Sarah Stultz: Oh, the woes — and joys — of getting older
Nose for News by Sarah Stultz
As I write this, I have a pain that has been lingering in my upper back near my shoulder blade for two days.
I can pinpoint when the pain began Monday morning, and it has been there to varying degrees in the time since. I’m not sure if it’s a pulled or strained muscle, but it has been distracting me all day.
Two weeks ago, I had a pain in my neck and upper shoulder, almost like I had slept on it weirdly. It hurt to turn my head, but the pain only lasted for two or three days, too, and then the next thing I knew, it was gone.
I don’t usually live with chronic pain, so when I have these bouts like the ones I described, I can only think one thing: I’m getting older.
It’s funny that I think this as I’m approaching another birthday in a couple weeks, although the birthday itself is no particular milestone.
Aside from random aches and pains, I think about getting older when I work with or interview high schoolers or college students and they mention new technology that I have yet to learn about — or even hear of for that matter. Or they talk of singers I’ve never heard of or fashions that were popular back when I was growing up. Many of the styles I didn’t like the first time around, and I’m shocked to see them come around again.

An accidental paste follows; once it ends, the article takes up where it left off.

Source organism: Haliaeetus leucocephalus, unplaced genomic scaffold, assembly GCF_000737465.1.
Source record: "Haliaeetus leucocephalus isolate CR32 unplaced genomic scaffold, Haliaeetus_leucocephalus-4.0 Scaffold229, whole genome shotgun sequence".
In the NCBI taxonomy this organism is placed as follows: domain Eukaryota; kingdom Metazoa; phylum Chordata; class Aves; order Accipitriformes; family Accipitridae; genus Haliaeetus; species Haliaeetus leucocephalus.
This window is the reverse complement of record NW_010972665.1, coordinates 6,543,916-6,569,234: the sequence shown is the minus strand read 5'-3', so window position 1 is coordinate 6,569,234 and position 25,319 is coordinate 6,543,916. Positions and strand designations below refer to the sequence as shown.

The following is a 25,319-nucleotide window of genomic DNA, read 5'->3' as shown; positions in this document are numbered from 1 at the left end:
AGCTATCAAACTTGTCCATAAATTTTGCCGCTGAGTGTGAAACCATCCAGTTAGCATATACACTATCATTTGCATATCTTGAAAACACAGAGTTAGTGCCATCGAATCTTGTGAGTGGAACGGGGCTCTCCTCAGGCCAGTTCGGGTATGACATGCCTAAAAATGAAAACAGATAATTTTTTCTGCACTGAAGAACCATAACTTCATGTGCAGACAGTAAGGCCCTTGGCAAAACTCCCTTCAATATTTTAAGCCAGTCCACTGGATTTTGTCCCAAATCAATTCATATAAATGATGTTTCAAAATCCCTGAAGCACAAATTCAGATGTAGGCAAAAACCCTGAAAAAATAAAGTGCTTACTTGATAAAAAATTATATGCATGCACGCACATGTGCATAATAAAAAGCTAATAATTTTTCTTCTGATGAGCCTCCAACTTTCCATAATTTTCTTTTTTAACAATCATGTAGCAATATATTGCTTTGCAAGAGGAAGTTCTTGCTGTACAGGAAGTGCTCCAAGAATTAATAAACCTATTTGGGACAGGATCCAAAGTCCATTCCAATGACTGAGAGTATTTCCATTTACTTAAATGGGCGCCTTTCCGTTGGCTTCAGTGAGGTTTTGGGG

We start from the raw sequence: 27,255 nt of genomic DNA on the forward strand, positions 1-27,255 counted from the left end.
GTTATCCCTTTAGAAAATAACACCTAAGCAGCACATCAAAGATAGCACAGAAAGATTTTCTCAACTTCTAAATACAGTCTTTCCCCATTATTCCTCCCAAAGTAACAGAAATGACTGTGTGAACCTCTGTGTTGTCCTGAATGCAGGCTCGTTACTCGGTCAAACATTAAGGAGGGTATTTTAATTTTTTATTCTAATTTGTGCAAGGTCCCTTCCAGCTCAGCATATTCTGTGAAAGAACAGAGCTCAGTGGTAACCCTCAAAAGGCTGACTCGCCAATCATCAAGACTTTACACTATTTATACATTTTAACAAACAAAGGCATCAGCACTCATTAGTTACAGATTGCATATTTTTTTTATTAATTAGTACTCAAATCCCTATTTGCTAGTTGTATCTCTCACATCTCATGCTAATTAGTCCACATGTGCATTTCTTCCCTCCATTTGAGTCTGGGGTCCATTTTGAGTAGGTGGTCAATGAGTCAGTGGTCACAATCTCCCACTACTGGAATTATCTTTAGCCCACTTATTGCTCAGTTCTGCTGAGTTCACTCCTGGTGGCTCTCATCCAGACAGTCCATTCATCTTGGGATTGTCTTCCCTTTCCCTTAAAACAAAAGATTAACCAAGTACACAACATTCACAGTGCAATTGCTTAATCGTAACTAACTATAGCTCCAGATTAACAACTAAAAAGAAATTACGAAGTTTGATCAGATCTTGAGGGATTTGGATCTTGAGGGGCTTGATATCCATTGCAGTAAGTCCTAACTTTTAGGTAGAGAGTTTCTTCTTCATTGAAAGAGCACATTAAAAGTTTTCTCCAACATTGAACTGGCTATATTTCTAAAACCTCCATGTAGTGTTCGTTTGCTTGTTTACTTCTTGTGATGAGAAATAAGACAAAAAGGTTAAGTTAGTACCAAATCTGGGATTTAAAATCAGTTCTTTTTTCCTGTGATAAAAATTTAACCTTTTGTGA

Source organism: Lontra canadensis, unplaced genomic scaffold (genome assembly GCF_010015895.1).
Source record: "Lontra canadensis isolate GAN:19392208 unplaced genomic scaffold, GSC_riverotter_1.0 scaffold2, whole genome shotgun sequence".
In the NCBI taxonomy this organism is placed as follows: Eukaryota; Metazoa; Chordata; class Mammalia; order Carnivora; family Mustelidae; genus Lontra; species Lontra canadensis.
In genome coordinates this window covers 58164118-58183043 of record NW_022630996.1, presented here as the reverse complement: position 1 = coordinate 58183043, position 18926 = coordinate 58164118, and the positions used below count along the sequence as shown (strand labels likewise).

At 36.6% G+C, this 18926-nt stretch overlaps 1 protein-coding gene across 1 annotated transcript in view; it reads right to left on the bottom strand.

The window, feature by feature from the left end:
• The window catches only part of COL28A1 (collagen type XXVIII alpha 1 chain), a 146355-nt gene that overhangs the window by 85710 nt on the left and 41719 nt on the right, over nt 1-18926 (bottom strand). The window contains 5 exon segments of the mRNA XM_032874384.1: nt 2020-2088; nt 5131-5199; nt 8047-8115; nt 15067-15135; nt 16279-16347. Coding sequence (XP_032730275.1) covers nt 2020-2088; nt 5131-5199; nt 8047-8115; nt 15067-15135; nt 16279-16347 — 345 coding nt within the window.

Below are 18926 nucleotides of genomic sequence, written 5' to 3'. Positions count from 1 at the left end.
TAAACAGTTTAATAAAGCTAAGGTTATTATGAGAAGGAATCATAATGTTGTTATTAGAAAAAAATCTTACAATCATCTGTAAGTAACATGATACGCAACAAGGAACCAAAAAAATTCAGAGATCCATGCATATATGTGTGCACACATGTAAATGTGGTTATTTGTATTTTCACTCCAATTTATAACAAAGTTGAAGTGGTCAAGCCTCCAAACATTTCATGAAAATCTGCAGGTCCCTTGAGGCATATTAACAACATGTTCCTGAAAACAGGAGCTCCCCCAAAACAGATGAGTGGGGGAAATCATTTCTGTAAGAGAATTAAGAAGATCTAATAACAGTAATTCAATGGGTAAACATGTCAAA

After going down a rabbit hole digressing about fashion, sometimes I think of how prices have changed since I was in high school. For the longest time after I got my driver’s license in high school, I remember regular unleaded gas was only 89 cents a gallon. Now, we’re approaching $3 a gallon again, and it has fluctuated widely in recent years.
I also think of the events in history that I have lived through and the presidents who have been in office since I have been alive.
Though there have been some dark times I have witnessed nationally, there have also been others I have been proud to have lived through.
I think about the knowledge I have gained and the life experiences I have had in my almost 37 years of life and how even though I’m getting older, there is much I appreciate and much I learn simply by living.
So next time I have an ache or pain, I’m going to try to equate that with experience — and that through experience comes growth.
“Aging is not lost youth but a new stage of opportunity and strength.” — Betty Friedan
“Grow old along with me! The best is yet to be.” — Robert Browning
Sarah Stultz is the managing editor of the Tribune. Her column appears every Wednesday.
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